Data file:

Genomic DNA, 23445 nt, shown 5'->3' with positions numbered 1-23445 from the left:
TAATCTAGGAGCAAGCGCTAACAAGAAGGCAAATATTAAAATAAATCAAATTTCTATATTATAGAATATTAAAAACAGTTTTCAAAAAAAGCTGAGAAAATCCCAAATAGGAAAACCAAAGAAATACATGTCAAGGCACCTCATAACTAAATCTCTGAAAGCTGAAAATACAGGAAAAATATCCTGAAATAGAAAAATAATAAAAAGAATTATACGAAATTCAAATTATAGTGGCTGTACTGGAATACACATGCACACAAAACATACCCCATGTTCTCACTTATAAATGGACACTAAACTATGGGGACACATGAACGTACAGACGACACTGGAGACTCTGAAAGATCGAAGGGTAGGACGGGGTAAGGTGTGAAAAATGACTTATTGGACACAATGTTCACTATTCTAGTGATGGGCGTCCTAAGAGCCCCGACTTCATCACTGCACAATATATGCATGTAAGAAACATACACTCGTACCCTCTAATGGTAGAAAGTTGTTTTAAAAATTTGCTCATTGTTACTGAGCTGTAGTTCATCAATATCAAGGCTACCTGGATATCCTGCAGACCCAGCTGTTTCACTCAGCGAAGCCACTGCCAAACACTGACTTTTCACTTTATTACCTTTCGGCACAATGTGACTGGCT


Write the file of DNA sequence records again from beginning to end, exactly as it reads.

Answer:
Genomic DNA, 23445 nt, shown 5'->3' with positions numbered 1-23445 from the left:
TAATCTAGGAGCAAGCGCTAACAAGAAGGCAAATATTAAAATAAATCAAATTTCTATATTATAGAATATTAAAAACAGTTTTCAAAAAAAGCTGAGAAAATCCCAAATAGGAAAACCAAAGAAATACATGTCAAGGCACCTCATAACTAAATCTCTGAAAGCTGAAAATACAGGAAAAATATCCTGAAATAGAAAAATAATAAAAAGAATTATACGAAATTCAAATTATAGTGGCTGTACTGGAATACACATGCACACAAAACATACCCCATGTTCTCACTTATAAATGGACACTAAACTATGGGGACACATGAACGTACAGACGACACTGGAGACTCTGAAAGATCGAAGGGTAGGACGGGGTAAGGTGTGAAAAATGACTTATTGGACACAATGTTCACTATTCTAGTGATGGGCGTCCTAAGAGCCCCGACTTCATCACTGCACAATATATGCATGTAAGAAACATACACTCGTACCCTCTAATGGTAGAAAGTTGTTTTAAAAATTTGCTCATTGTTACTGAGCTGTAGTTCATCAATATCAAGGCTACCTGGATATCCTGCAGACCCAGCTGTTTCACTCAGCGAAGCCACTGCCAAACACTGACTTTTCACTTTATTACCTTTCGGCACAATGTGACTGGCT